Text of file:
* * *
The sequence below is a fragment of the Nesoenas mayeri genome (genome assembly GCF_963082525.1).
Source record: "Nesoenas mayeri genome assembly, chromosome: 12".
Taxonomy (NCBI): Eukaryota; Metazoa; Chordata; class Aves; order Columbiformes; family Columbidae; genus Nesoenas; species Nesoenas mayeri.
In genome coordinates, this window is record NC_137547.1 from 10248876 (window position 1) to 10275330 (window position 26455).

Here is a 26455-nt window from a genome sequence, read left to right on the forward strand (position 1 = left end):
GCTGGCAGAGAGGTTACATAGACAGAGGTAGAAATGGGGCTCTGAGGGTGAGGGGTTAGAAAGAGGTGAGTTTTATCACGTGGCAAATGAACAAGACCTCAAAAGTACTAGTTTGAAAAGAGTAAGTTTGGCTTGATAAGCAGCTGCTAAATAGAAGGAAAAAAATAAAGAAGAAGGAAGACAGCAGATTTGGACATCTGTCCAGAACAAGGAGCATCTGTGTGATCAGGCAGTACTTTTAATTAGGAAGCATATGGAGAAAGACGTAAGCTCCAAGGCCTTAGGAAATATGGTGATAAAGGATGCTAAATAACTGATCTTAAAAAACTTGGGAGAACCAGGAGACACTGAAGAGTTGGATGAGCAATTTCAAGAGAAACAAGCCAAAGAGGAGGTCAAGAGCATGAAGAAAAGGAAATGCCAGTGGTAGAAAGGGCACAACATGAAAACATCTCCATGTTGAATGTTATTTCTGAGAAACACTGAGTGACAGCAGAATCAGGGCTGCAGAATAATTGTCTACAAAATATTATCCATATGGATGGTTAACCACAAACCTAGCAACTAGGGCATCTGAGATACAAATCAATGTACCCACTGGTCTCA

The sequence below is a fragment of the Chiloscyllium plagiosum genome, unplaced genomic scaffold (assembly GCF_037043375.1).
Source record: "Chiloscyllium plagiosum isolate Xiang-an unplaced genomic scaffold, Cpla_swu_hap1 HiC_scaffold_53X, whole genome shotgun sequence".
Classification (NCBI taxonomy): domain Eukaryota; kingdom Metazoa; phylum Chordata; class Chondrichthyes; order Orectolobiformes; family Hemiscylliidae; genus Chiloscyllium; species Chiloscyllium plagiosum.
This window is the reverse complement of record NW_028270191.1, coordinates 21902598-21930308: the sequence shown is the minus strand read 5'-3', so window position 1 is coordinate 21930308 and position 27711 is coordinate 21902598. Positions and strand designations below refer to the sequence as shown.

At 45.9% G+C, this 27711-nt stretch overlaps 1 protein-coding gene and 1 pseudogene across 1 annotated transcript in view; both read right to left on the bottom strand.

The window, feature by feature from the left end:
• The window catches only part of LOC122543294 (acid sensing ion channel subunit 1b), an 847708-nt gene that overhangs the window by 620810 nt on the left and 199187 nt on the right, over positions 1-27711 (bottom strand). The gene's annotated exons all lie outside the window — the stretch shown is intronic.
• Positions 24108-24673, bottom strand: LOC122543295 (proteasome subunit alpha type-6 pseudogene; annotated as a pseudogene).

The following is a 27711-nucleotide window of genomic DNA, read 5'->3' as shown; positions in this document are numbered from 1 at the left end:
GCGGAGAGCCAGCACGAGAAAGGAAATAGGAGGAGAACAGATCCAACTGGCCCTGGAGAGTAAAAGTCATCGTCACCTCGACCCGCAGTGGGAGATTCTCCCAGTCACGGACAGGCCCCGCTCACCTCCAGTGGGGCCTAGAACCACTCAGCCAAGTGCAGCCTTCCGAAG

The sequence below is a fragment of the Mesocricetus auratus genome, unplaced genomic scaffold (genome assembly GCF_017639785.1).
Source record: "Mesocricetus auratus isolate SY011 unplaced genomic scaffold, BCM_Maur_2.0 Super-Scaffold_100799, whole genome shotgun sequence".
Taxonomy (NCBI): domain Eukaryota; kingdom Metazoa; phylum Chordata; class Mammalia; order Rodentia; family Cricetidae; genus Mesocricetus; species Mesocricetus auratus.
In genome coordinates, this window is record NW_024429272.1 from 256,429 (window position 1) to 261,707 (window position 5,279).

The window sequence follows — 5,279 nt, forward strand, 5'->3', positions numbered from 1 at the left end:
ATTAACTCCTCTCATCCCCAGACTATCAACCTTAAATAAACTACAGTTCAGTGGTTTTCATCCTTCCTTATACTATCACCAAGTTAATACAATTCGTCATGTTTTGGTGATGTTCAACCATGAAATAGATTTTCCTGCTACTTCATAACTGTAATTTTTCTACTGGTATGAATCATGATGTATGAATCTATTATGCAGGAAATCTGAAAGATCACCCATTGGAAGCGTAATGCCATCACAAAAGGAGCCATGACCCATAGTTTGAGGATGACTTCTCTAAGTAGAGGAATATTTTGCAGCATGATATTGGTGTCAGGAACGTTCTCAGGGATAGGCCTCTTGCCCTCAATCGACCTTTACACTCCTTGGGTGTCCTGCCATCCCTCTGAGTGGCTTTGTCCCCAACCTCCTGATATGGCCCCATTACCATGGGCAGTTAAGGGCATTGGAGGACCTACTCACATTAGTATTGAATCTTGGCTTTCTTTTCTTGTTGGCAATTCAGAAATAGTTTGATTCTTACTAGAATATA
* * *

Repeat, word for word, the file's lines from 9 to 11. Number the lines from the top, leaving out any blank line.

Classification (NCBI taxonomy): domain Eukaryota; kingdom Metazoa; phylum Chordata; class Chondrichthyes; order Orectolobiformes; family Hemiscylliidae; genus Chiloscyllium; species Chiloscyllium plagiosum.
This window is the reverse complement of record NW_028270191.1, coordinates 21902598-21930308: the sequence shown is the minus strand read 5'-3', so window position 1 is coordinate 21930308 and position 27711 is coordinate 21902598. Positions and strand designations below refer to the sequence as shown.

At 45.9% G+C, this 27711-nt stretch overlaps 1 protein-coding gene and 1 pseudogene across 1 annotated transcript in view; both read right to left on the bottom strand.